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Check out the Bianchi Infinito CV that Lars Boom rode across the cobbles to a stage win in the 2014 Tour de France

Tonight our trawl through the archive hits the pave, don't worry it won't be a bumpy ride… well, okay it'll be less bumpy than usual

The 2022 Tour de France riders will take on 11 sectors of pavé tomorrow (6th July) so it's a good time to look back at the bike Lars Boom rode to a stage win over the cobbles back in 2014.

August 2014: The tech team stalk the halls of the not-yet open Eurobike trade show when we’re confronted by a freshly minted piece of Tour de France history – a mud-spattered Bianchi Infinito CV that eight weeks previously had been ridden to victory by Lars Boom in what would go down as one of the great stages of that year’s race and one of the outstanding rides in modern Tour history. 

Stage 5 saw the 2014 Tour tackle seven sectors of the Paris-Roubaix pavé on a day when the weather flicked back three months to test the riders with what would have been a bad day in April let alone July. Boom smashed it for Belkin on the Infinito CV - soloing off the front towards the end of the stage while behind him Nibali extended his hold on the general classification and a crash damaged Chris Froome abandoned. 


In the Infinito CV Boom had just the bike for the stage. Bianchi's fast endurance bike had been launched at Paris-Roubaix the year before and was the reigning Bike of the Year. It set the benchmark for bump-absorbing road bike tech. 

There are no elastomer inserts or frame decouplers here. Instead, a viscoelastic layer incorporated in the carbon layup and some clever frame profiling combine to filter out high-frequency vibrations.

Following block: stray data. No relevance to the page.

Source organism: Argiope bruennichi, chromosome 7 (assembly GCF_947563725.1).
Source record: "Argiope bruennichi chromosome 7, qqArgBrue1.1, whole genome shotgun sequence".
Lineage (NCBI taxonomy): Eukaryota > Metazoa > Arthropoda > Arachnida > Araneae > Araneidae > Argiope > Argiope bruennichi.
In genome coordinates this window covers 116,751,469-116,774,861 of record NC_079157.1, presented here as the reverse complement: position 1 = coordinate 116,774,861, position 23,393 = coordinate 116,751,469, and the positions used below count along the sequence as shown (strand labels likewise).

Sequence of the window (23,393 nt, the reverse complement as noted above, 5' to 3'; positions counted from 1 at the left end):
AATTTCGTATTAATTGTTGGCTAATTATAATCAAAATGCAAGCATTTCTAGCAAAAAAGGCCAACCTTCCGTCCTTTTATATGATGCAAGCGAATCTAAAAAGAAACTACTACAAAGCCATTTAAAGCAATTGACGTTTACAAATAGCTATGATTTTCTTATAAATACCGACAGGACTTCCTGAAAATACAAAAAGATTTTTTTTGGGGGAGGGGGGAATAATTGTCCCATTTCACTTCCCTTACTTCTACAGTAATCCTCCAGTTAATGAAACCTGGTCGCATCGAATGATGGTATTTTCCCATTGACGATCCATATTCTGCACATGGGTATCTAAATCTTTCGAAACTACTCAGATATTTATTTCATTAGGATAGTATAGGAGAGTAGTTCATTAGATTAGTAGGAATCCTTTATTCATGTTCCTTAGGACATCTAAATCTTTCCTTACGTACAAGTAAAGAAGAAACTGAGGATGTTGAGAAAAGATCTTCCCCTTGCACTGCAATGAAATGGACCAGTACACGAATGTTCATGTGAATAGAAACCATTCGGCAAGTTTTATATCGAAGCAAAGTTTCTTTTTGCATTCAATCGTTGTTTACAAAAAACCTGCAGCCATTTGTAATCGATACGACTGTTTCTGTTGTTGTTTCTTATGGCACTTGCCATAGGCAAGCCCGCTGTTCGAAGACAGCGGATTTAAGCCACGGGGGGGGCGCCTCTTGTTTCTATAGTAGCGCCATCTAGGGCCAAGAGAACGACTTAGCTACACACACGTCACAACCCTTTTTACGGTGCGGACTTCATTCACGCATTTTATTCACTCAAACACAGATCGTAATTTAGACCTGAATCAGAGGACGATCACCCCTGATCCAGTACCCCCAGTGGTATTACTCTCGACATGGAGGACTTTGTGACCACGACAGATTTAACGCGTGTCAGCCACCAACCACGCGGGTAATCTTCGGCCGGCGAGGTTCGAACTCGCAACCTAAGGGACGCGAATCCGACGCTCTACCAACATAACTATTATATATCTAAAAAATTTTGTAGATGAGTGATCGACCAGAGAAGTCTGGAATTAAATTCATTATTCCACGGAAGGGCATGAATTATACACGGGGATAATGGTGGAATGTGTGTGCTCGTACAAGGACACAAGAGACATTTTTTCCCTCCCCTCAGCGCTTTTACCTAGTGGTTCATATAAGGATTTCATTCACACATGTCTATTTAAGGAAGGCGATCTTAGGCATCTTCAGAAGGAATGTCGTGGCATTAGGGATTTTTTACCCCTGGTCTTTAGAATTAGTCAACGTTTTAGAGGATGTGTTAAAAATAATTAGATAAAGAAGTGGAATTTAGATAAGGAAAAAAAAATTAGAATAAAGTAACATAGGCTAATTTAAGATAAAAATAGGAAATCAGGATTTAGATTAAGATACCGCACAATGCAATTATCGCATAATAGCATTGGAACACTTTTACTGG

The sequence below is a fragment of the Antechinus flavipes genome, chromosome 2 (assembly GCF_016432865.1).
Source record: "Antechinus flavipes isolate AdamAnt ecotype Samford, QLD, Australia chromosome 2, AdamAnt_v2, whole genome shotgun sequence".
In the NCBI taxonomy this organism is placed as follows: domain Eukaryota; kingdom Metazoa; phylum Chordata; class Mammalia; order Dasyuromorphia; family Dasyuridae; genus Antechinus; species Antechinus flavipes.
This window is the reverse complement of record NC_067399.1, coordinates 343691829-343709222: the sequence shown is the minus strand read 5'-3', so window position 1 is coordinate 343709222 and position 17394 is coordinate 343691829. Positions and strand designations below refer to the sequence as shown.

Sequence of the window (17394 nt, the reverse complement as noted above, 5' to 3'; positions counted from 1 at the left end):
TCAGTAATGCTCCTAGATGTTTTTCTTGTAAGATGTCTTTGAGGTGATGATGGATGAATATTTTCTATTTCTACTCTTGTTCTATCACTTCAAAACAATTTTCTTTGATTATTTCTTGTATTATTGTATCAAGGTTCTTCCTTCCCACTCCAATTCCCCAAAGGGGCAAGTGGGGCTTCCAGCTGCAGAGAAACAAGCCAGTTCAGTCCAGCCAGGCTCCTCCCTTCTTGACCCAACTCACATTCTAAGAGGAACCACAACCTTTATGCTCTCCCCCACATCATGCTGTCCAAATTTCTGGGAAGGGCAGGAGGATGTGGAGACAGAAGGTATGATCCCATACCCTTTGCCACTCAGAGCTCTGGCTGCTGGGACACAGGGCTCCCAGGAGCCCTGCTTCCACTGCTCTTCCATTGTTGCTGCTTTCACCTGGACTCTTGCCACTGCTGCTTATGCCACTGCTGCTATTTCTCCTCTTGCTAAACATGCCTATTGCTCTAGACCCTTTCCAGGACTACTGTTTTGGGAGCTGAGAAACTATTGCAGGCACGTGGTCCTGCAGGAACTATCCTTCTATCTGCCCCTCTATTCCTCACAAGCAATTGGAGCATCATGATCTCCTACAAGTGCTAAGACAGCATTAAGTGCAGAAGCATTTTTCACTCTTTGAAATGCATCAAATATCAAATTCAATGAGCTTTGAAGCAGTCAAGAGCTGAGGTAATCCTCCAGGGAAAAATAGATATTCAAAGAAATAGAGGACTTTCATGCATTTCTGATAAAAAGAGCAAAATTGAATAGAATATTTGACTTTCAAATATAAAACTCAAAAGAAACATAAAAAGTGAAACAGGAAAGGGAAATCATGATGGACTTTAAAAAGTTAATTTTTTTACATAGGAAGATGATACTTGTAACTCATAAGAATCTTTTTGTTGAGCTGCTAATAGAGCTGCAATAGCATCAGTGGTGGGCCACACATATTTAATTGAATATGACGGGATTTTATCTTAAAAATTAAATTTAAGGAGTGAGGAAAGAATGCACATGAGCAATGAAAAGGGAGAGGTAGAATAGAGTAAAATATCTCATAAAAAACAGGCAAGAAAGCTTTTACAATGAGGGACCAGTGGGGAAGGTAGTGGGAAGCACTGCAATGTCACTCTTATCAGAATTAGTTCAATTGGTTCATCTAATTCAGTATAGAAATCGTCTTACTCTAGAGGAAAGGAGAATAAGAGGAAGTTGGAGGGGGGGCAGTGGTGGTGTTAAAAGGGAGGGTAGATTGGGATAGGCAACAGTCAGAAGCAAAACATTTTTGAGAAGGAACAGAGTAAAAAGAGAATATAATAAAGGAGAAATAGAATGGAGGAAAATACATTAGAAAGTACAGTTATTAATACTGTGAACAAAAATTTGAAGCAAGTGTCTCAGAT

Boom would still have felt those big hits, but perhaps slightly less of each one. At the launch, we rode the Carrefour and a couple of other sections of the pavé. I was still bouncing around all over the place*, but it turned out that this was part of one of the Belgian journos’ training loops (lucky lad) and he reckoned it took something out of the hits, making for a less fatiguing ride. 

Where I noticed the difference was when we turned off the pavé and onto a stretch of road from which the top layer had been scraped before resurfacing. Instead of vibrating like a drill, the Infinito just floated over it. You could barely feel a thing through the bars. Lucky Lars. 


Eight weeks later here was his bike still covered in Roubaix grit and grime, the route notes still taped to the stem. Bianchi knows history when it sees it, and it helps that the next day Boom and his Belkin team were probably back on the all-out road race machine, the Bianchi Oltre XR3. 

You can read more about Lars Boom’s Bianchi here and you can read even more about the Infinito CV here

Night, night! 

*Mat managed to ride part of it no-hands, but then again, he does spend a lot of time in hospitals.'s founder and first editor, nowadays to be found riding a spreadsheet. Tony's journey in cycling media started in 1997 as production editor and then deputy editor of Total Bike, acting editor of Total Mountain Bike and then seven years as editor of Cycling Plus. He launched his first cycling website - the Cycling Plus Forum at the turn of the century. In 2006 he left C+ to head up the launch team for Bike Radar which he edited until 2008, when he co-launched the multi-award winning - finally handing on the reins in 2021 to Jack Sexty. His favourite ride is his ‘commute’ - which he does most days inc weekends and he’s been cycle-commuting since 1994. His favourite bikes are titanium and have disc brakes, though he'd like to own a carbon bike one day.

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ktache | 1 year ago

As I remember it Nibali's ride that day was incredible.

A lot of very good technique.

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